If therapy alone isn’t helping you to address your mental health issues, then you can consider seeking other treatment options such as medication management and alternative therapies such as expressive arts therapy, acupuncture, etc. 

Talk to a Therapist Today For Help! 

Wrapping Up…

Experiencing increased feelings of depression during therapy can be truly distressing, but it’s important to remember that it’s a common experience that many people face on their way to healing. When you know what causes therapy-induced depression, you can implement the right strategies to address these challenges.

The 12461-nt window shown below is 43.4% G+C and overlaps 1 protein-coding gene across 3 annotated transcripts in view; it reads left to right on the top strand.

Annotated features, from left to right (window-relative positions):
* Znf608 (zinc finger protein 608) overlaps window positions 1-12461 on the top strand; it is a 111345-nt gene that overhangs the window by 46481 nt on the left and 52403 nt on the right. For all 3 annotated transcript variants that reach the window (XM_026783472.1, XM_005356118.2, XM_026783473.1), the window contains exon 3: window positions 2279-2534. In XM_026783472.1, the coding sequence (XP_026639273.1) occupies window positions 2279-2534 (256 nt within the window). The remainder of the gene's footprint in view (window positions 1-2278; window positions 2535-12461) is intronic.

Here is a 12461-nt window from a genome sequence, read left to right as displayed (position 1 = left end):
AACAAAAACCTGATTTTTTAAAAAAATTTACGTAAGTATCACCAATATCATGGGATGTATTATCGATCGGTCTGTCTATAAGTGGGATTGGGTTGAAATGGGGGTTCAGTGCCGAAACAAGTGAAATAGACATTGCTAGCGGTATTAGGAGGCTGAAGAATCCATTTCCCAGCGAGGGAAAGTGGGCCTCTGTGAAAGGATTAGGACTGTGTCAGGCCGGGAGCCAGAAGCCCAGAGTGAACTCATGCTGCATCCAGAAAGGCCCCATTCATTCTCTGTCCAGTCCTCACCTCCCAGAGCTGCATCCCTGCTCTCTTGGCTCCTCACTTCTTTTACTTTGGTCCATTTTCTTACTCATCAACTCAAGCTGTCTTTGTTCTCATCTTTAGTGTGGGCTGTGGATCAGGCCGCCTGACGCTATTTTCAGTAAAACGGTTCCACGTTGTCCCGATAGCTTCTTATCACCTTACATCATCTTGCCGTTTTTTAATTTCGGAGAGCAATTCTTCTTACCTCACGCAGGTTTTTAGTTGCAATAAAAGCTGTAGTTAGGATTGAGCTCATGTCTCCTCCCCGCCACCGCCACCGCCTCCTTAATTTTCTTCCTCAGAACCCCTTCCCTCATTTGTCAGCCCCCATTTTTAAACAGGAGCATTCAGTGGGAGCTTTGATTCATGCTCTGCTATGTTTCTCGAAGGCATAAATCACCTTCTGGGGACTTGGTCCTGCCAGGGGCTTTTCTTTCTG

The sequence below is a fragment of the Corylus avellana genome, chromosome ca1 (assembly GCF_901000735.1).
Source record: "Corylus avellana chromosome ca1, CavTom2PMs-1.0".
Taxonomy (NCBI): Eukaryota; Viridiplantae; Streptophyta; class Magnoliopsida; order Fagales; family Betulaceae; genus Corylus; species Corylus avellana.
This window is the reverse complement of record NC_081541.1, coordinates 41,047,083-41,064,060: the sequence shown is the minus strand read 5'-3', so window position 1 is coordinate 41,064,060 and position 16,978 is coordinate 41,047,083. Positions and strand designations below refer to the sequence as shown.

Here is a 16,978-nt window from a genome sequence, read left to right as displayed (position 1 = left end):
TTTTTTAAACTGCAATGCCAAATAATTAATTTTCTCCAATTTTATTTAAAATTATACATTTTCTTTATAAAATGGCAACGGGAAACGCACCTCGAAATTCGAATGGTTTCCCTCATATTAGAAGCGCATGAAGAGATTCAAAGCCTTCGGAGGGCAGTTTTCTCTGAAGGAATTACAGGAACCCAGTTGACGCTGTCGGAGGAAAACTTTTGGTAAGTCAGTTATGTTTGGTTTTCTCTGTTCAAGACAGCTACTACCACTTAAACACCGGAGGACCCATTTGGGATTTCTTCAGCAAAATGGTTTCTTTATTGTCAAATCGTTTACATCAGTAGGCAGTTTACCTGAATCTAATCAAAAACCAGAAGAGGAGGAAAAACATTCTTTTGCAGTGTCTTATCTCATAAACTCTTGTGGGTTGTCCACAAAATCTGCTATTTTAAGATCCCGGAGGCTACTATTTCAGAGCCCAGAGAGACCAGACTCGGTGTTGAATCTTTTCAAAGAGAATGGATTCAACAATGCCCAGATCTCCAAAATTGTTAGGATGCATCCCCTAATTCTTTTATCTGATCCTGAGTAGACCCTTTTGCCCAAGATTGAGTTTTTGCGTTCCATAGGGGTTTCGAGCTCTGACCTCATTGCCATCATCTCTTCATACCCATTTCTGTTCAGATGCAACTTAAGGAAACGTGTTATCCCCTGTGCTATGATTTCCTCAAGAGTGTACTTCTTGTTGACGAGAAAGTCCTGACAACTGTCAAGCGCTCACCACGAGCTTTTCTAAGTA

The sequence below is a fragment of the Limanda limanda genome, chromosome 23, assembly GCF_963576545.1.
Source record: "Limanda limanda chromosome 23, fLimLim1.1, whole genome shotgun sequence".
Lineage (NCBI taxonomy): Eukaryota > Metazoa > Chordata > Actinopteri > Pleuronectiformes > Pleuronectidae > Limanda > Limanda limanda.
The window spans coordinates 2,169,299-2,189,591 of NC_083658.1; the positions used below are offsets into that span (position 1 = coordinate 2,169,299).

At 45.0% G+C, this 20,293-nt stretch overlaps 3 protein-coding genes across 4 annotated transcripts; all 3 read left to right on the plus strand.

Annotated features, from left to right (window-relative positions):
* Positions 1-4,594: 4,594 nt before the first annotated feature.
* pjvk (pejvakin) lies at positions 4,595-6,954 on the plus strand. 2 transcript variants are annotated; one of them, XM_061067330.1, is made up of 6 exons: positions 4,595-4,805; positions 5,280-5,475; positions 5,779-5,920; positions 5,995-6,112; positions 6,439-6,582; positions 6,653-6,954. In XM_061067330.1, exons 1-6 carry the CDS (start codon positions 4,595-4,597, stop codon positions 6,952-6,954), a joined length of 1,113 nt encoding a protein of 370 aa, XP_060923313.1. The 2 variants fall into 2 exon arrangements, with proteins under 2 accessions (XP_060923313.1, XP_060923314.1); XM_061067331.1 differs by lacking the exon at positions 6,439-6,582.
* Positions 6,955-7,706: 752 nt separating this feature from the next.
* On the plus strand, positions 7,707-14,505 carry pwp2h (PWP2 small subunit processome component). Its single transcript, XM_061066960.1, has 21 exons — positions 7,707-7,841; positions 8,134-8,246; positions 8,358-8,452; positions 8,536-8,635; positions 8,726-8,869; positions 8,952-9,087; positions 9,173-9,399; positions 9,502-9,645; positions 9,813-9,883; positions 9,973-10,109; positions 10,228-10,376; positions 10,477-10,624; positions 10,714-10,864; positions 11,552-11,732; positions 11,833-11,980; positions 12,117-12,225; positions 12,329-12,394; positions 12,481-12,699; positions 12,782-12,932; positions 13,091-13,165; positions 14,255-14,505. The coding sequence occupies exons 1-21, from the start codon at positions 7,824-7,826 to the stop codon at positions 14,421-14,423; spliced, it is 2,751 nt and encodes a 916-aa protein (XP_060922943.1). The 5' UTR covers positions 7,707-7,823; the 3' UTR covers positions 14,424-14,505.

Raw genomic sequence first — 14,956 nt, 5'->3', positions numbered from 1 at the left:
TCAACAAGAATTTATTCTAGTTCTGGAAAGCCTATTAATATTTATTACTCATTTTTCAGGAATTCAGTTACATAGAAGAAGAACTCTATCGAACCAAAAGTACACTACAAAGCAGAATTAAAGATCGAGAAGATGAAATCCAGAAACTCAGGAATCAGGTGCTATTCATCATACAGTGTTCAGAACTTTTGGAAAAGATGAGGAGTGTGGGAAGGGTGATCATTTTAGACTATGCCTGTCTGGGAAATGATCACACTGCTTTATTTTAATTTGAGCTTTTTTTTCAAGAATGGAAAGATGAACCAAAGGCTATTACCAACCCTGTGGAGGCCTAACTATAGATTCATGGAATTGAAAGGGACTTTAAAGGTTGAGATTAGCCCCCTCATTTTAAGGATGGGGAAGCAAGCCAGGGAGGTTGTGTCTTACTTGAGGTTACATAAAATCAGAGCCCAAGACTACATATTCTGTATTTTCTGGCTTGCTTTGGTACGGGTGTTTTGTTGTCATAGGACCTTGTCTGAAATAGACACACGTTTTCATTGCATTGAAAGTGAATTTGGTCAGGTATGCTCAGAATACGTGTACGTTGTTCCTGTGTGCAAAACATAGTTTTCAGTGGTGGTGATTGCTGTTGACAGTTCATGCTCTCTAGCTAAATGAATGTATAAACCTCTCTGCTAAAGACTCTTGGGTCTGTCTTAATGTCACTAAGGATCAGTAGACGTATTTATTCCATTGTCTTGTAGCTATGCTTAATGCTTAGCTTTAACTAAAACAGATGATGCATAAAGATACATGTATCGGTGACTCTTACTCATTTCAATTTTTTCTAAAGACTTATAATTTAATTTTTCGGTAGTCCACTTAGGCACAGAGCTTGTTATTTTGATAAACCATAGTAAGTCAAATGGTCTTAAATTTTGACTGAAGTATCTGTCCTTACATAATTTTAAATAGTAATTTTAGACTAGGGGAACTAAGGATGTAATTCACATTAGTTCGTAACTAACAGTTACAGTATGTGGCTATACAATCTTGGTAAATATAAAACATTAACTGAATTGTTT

With courage, hope, and resilience, you can come out stronger on the other side of the darkened tunnel. Trust the therapy process, be kind and gentle towards yourself, and remember that healing is a journey with twists and turns that eventually lead to a happier and healthier life. 

I hope this blog helped you understand why therapy is making you more depressed and what to do about it. You can write to us in the comments section below with your thoughts and views on how therapy helps and tips you find useful to deal with therapy-related depression. 

Take Care!

About The Author

Swarnakshi Sharma
Swarnakshi Sharma

Swarnakshi is a content writer at Calm sage, who believes in a healthier lifestyle for mind and body. A fighter and survivor of depression, she strives to reach and help spread awareness on ending the stigma surrounding mental health issues. A spiritual person at heart, she believes in destiny and the power of Self. She is an avid reader and writer and likes to spend her free time baking and learning about world cultures.